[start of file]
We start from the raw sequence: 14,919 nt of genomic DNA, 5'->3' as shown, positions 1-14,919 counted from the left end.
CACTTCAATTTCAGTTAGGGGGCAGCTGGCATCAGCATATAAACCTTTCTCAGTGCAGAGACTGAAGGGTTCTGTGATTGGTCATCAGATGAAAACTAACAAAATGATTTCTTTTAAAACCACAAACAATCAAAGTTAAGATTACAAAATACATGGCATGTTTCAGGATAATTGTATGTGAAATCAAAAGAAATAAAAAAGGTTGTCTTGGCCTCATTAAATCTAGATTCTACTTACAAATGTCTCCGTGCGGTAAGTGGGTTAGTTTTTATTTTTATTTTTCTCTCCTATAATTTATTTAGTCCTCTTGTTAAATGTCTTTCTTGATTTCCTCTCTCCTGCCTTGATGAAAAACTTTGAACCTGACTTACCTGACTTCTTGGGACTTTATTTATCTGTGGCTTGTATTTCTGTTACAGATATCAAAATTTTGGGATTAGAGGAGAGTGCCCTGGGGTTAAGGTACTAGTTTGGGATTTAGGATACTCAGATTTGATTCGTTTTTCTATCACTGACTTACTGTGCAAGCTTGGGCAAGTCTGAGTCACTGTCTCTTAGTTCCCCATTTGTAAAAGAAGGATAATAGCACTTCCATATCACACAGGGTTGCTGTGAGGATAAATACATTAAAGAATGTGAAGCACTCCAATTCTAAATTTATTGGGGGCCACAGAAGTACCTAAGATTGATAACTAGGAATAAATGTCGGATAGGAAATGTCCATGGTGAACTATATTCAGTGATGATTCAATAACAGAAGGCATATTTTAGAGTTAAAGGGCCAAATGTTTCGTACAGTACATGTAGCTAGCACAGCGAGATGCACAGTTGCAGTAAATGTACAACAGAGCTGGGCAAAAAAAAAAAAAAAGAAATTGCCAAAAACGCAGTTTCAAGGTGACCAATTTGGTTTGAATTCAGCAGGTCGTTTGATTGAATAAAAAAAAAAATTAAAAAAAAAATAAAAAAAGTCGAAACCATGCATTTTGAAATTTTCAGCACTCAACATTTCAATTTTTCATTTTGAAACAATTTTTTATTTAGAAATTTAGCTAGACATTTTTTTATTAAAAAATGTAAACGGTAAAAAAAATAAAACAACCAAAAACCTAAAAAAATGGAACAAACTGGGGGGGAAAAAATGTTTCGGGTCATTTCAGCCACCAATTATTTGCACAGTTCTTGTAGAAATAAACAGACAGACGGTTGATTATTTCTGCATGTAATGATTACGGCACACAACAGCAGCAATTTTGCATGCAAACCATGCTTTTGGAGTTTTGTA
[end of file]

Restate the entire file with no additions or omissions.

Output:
We start from the raw sequence: 14,919 nt of genomic DNA, 5'->3' as shown, positions 1-14,919 counted from the left end.
CACTTCAATTTCAGTTAGGGGGCAGCTGGCATCAGCATATAAACCTTTCTCAGTGCAGAGACTGAAGGGTTCTGTGATTGGTCATCAGATGAAAACTAACAAAATGATTTCTTTTAAAACCACAAACAATCAAAGTTAAGATTACAAAATACATGGCATGTTTCAGGATAATTGTATGTGAAATCAAAAGAAATAAAAAAGGTTGTCTTGGCCTCATTAAATCTAGATTCTACTTACAAATGTCTCCGTGCGGTAAGTGGGTTAGTTTTTATTTTTATTTTTCTCTCCTATAATTTATTTAGTCCTCTTGTTAAATGTCTTTCTTGATTTCCTCTCTCCTGCCTTGATGAAAAACTTTGAACCTGACTTACCTGACTTCTTGGGACTTTATTTATCTGTGGCTTGTATTTCTGTTACAGATATCAAAATTTTGGGATTAGAGGAGAGTGCCCTGGGGTTAAGGTACTAGTTTGGGATTTAGGATACTCAGATTTGATTCGTTTTTCTATCACTGACTTACTGTGCAAGCTTGGGCAAGTCTGAGTCACTGTCTCTTAGTTCCCCATTTGTAAAAGAAGGATAATAGCACTTCCATATCACACAGGGTTGCTGTGAGGATAAATACATTAAAGAATGTGAAGCACTCCAATTCTAAATTTATTGGGGGCCACAGAAGTACCTAAGATTGATAACTAGGAATAAATGTCGGATAGGAAATGTCCATGGTGAACTATATTCAGTGATGATTCAATAACAGAAGGCATATTTTAGAGTTAAAGGGCCAAATGTTTCGTACAGTACATGTAGCTAGCACAGCGAGATGCACAGTTGCAGTAAATGTACAACAGAGCTGGGCAAAAAAAAAAAAAAAGAAATTGCCAAAAACGCAGTTTCAAGGTGACCAATTTGGTTTGAATTCAGCAGGTCGTTTGATTGAATAAAAAAAAAAATTAAAAAAAAAATAAAAAAAGTCGAAACCATGCATTTTGAAATTTTCAGCACTCAACATTTCAATTTTTCATTTTGAAACAATTTTTTATTTAGAAATTTAGCTAGACATTTTTTTATTAAAAAATGTAAACGGTAAAAAAAATAAAACAACCAAAAACCTAAAAAAATGGAACAAACTGGGGGGGAAAAAATGTTTCGGGTCATTTCAGCCACCAATTATTTGCACAGTTCTTGTAGAAATAAACAGACAGACGGTTGATTATTTCTGCATGTAATGATTACGGCACACAACAGCAGCAATTTTGCATGCAAACCATGCTTTTGGAGTTTTGTA